I am based in EWR, but I live in ORF. I generally do not include my commute flights when I post my schedule as it is a choice to commute and I strongly recommend against it.

On days that I listed cities, I actually flew, on other days I did not. Deadheading is not a flight hour, but it is paid at the same rate. On the 8th I took a JetBlue flight home from FLL to RIC that night. On the 17th I commuted up to EWR on the first flight of the day. On the 19th I took a flight home to ORF and on the 24th I took the first flight up to EWR. Those are not technically deadheading as I was on my own time. I could have deadheaded back to my base form FLL or DEN, but I chose to go straight home instead. The JetBlue flight was standby, the United from from DEN to ORF was positive space.

Chris

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Thank you Chris, but isn’t commuting to and from home/base part of the job? I mean when you fly you not always end up at your starting point so you must commute back home/base unless the company pays for you to stay where ever you are until you get the right flight to get home/base.

I understand Home and Base are not always the same. So getting to and from Base is deadheading or Positive space but Base to/from Home is commuting at your expense or standby?

Mia

Hi Chris, a related question - when you say you were standby on JetBlue, are you traveling on a higher standby priority as a commuting pilot? Was there also a “jump seat” option available to you on JetBlue (and wouldn’t this give you higher priority than flying standby)? I understand that commuting is not ideal, but just trying to understand the ideal pecking order for getting on a flight - would it be:

  • deadheading
  • jumpseat
  • positive space
  • standby
    ?? Thanks

Ravi,

I’ll jump in on this one and Chris can of course expand.

The first thing you need to understand is if you’re jumpseating to/from work that is entirely your problem. JSing is a courtesy and privilege. JetBlue (or any airline but your own) doesn’t really care if you get to work on time for a UA flight. Further even if it is your own and you’re jsing a) again that’s your problem and b) since you can ride in the JS your priority is last because no one else can. DHing is actually a separate category then pass or non-rev travel.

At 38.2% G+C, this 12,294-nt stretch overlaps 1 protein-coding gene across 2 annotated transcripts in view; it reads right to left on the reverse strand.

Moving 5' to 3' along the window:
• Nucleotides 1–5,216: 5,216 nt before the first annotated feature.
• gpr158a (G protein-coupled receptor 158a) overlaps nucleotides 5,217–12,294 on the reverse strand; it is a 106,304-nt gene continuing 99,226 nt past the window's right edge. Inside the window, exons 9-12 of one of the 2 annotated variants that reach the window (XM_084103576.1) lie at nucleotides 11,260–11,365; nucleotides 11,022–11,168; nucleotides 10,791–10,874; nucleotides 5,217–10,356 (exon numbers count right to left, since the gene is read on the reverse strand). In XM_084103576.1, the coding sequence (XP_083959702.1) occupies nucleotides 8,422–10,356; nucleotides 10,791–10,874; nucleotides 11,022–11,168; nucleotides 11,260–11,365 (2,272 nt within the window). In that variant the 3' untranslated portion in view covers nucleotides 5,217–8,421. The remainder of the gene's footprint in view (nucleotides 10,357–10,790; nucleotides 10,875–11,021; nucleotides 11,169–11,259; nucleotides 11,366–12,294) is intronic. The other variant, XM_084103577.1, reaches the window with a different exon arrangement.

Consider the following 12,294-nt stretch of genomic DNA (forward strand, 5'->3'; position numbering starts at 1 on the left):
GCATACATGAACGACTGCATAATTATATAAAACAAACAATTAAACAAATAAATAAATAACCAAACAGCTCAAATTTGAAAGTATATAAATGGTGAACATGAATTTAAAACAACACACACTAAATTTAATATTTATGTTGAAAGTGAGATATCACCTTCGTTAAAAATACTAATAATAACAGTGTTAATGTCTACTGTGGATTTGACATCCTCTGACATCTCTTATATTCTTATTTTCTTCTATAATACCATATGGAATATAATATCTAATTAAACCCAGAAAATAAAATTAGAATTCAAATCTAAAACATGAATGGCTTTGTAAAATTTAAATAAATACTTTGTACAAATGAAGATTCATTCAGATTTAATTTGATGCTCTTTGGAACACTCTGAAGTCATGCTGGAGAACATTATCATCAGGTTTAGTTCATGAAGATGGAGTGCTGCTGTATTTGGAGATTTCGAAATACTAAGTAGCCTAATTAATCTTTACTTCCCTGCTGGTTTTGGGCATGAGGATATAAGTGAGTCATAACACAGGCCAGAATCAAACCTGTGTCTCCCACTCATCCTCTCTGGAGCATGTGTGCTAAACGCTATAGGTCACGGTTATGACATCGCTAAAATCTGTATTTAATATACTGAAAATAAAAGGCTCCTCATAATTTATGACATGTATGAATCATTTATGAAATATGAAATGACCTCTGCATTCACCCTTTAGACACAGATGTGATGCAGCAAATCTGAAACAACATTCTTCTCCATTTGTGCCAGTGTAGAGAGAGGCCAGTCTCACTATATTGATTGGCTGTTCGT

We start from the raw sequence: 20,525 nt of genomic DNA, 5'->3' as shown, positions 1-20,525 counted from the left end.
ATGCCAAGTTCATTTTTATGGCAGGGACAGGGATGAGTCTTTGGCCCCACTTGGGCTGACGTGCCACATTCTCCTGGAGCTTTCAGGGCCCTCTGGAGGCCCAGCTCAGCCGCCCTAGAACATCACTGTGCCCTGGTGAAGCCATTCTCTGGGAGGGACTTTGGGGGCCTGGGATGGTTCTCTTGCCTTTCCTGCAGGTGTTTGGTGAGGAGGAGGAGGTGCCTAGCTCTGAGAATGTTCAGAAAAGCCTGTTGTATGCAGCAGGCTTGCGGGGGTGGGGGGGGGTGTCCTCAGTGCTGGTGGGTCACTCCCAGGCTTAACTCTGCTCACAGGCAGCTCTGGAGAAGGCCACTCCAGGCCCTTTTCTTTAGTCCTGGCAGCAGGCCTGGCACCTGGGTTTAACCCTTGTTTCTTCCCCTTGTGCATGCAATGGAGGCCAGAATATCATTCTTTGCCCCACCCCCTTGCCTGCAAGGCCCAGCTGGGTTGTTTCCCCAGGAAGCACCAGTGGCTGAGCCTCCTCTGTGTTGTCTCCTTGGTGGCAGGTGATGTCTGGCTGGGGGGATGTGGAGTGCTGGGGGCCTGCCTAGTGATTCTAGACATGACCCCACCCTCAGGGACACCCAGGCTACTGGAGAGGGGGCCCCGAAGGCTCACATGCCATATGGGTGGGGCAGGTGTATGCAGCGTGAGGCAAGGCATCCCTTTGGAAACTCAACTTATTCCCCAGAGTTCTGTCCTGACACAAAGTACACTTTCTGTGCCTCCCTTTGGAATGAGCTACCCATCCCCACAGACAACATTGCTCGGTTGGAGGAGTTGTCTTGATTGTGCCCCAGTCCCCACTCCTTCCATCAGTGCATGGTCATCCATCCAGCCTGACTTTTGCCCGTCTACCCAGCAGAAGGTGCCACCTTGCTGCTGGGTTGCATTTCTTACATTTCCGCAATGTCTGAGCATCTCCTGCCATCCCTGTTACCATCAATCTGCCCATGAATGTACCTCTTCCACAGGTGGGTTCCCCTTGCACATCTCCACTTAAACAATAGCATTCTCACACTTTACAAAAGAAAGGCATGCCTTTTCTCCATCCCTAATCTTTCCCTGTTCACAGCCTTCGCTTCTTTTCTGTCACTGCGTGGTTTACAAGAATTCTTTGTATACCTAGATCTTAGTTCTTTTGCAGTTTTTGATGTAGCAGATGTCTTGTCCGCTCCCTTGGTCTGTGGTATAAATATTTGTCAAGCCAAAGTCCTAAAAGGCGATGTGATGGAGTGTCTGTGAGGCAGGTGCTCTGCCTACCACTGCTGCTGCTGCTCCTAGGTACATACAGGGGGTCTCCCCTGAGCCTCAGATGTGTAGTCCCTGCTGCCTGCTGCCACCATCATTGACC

Priority can and does vary from airline to airline but is roughly this:
Deadhead (can be mustride which is highest and the plane can’t leave without you)
Positive Space
Non-Rev Standby (your airline)
JS (your airline)
Non-Rev Standby OA (other airline)
JS OA

Now within each seniority rules but many have exceptions depending when you reserve the JS or list and others will give preference to certain carriers (ie, their Regional partners).

Adam

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Ravi,

To travel on JetBlue was my choice, thus I was the lowest priority person to get on the flight. The advantage that pilots have of course is that we can occupy the jumpseat in the cockpit, so it is possible to get on an otherwise full flight. The jumpseat is not usually available to other employee groups. Jumpseating is not a higher priority that regular standby, it is a different priority for a different seat, with the option of course to sit in the back if there are seats open there. Generally speaking, anytime one is traveling on another airline, you are generally the last on the list to get on.

The order would be:

  • positive space (this includes deadheading)
  • standby employees and their families
  • jumpseaters

There are of course nuances within this, but this is the general order.

Chris

1 Like